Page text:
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Ciência Rural

On-line version ISSN 1678-4596

Cienc. Rural vol.47 no.5 Santa Maria  2017  Epub Apr 10, 2017

http://dx.doi.org/10.1590/0103-8478cr20160705 

CROP PROTECTION

Leaching and residual activity of imidazolinone herbicides in lowland soils

Lixiviação dos herbicidas imidazolinonas em solo de várzea

João Paulo Refatti1 

Luis Antonio de Avila1  * 

José Alberto Noldin2 

Igor Pacheco1 

Rodrigo Ribeiro Pestana1 

1Universidade Federal de Pelotas (UFPel), Pelotas, RS, Brasil.

2Empresa de Pesquisa Agropecuária e Extensão Rural de Santa Catarina (EPAGRI), Itajaí, SC, Brasil.

ABSTRACT:

Herbicides used in the Clearfield® rice (Oryza sativa L.) production system have a potential for leaching. This can result in contamination of underground water resources and cause injury to not tolerant crops that are sown in a succession and/or crop rotation. The objective of this study was to determine the leaching potential and the residual activity of the herbicides used in the Clearfield® rice system. The experiment was conducted over a period of two years and consisted of conducting a field test to be followed by two bioassays with a year of difference between their implementation. Initially an experiment was conducted in lowland area where it was planted the cultivar of rice ‘PUITA INTA CL’. Approximately one and two years thereafter, soil samples from each plot were collected at intervals of 5cm to a depth of 30cm (B factor) for the bioassay to evaluate persistence of herbicides. Factor A was composed of mixtures formulated of imazethapyr + imazapic (75 + 25g a.i. L-1), imazapyr + imazapic (525 + 175g a.i. kg-1) in two doses, imazethapyr (100g a.i. L-1) and treatment control without application. Basing on results, it was concluded that the mixtures imazethapyr + imazapic, imazapyr + imazapic and imazethapyr leached into the soil, reaching depths of up to 25cm in lowland soil. Imidazolinone herbicides used today in the irrigated rice Clearfield® system are persistent in soil, and their phytotoxic activity can be observed up to two years after application.

Key words: imazethapyr; imazapic; imazapyr; contamination; groundwater

RESUMO:

Os herbicidas utilizados no sistema Clearfield® de produção de arroz irrigado (Oryza sativa L.) apresentam potencial de lixiviação. Isso pode causar contaminação de mananciais hídricos subterrâneos e fitotoxicidade as culturas não tolerantes semeadas em sucessão e/ou rotação. O objetivo deste trabalho foi determinar o potencial de lixiviação e o efeito residual dos herbicidas utilizados no sistema Clearfield® de arroz irrigado. O experimento foi conduzido durante dois anos e consistiu da realização de dois bioensaio com diferença de um ano entre a implantação dos mesmos. Inicialmente foi instalado o experimento em área de várzea onde foi semeada a cultivar de arroz ‘Puitá INTA CL’ em área de várzea. Aproximadamente um e dois anos após, foram coletadas amostras de solo de cada parcela, em intervalos de 5cm até a profundidade de 30cm (fator B) para a realização do bioensaio a fim de avaliar persistência dos herbicidas. O fator A foi constituído pelas misturas formuladas imazethapyr + imazapic (75 + 25g i.a. L-1), imazapyr + imazapic (525 + 175g i.a. kg-1) em duas doses, imazethapyr (100g i.a. L-1) e um tratamento testemunha sem aplicação. Com os resultados obtidos, foi possível concluir que as misturas imazethapyr + imazapic, imazapyr + imazapic e imazethapyr lixiviam no solo, atingindo profundidades de até 25cm em solo de várzea. Os herbicidas imidazolinonas, hoje utilizados no sistema Clearfiel® de arroz irrigado, são persistentes no solo podendo seus efeitos fitotóxicos serem observados até dois anos após sua aplicação.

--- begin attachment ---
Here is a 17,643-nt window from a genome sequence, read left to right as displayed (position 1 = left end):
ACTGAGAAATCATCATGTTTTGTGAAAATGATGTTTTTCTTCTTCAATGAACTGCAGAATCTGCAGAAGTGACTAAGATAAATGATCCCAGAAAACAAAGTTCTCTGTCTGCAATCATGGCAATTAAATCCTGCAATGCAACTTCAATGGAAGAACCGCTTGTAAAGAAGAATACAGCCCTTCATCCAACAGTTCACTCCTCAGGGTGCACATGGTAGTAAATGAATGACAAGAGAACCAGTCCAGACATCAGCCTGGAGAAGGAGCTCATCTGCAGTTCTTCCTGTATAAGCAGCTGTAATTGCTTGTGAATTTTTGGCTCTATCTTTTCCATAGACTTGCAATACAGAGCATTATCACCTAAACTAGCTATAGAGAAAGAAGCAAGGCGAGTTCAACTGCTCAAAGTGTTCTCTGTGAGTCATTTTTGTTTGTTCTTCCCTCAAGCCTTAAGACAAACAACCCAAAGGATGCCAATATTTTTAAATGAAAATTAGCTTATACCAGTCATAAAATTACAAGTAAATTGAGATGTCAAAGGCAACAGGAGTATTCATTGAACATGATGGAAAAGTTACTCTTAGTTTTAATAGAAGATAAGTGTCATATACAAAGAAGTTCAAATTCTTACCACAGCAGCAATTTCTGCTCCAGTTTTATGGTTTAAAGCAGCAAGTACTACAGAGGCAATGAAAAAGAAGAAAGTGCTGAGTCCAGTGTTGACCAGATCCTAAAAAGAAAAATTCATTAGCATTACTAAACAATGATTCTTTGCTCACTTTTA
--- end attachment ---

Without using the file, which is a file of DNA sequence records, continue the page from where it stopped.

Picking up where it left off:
Palavras-chave: imazethapyr; imazapic; imazapyr; contaminação; lençol freático

INTRODUCTION:

To meet the increased demand for food production methods has been sought aiming to increase crops productivity. Among these methods is the increasing use of pesticides that provides efficient control of weeds, pests and diseases. Herbicides, in particular, play a major role in achieving high productivity rates as it use result in reduced weed population. However, environmental contamination caused by the use of these pesticides is one of the main concerns related to current agricultural activity.

In irrigated rice cultivation, the use of herbicides with high residual activity, such as imazethapyr, imazapic and imazapyr, combined with improvements in other cultural practices, has resulted in a substantially higher production of this cereal. However, to be grown in places usually close to water sources and using large quantities of water for irrigation, irrigated rice is often cited as potentially contaminating the environment (MARCHESAN et al., 2007). These locations usually have a nearby source of water, and relief with little unevenness, thus providing ideal conditions for maintaining a film of water on the surface during part of the growing cycle. The permanence of a water blade is recommended for irrigated rice (SOSBAI, 2014), as it appears to be a physical barrier to the emergence of weeds, thus reducing competition with culture. Moreover, high saturation of the soil with water causes chemical and biological changes that result in increased availability of some nutrients (HERNANDEZ & MEURER, 2000; SILVA et al., 2003) and herbicides (AVILA et al., 2005) present in the soil.

Paddy growing areas have the particularity to contain the level of the water table near the surface, which increases the risk of contamination of water sources. This contamination may occur through processes such as leaching and runoff. Among the herbicide transport processes, leaching stands at the forefront, which refers to the vertical movement of the product along the soil profile. The movement of herbicides in soil depends on factors related to soil, environment and physicochemical characteristics of the soil. Understanding these factors is of great importance to foresee the behavior of pesticides in different soils and to choose the optimum dosage, avoiding harmful effects to the environment and subsequent crops (ROSSI et al., 2005).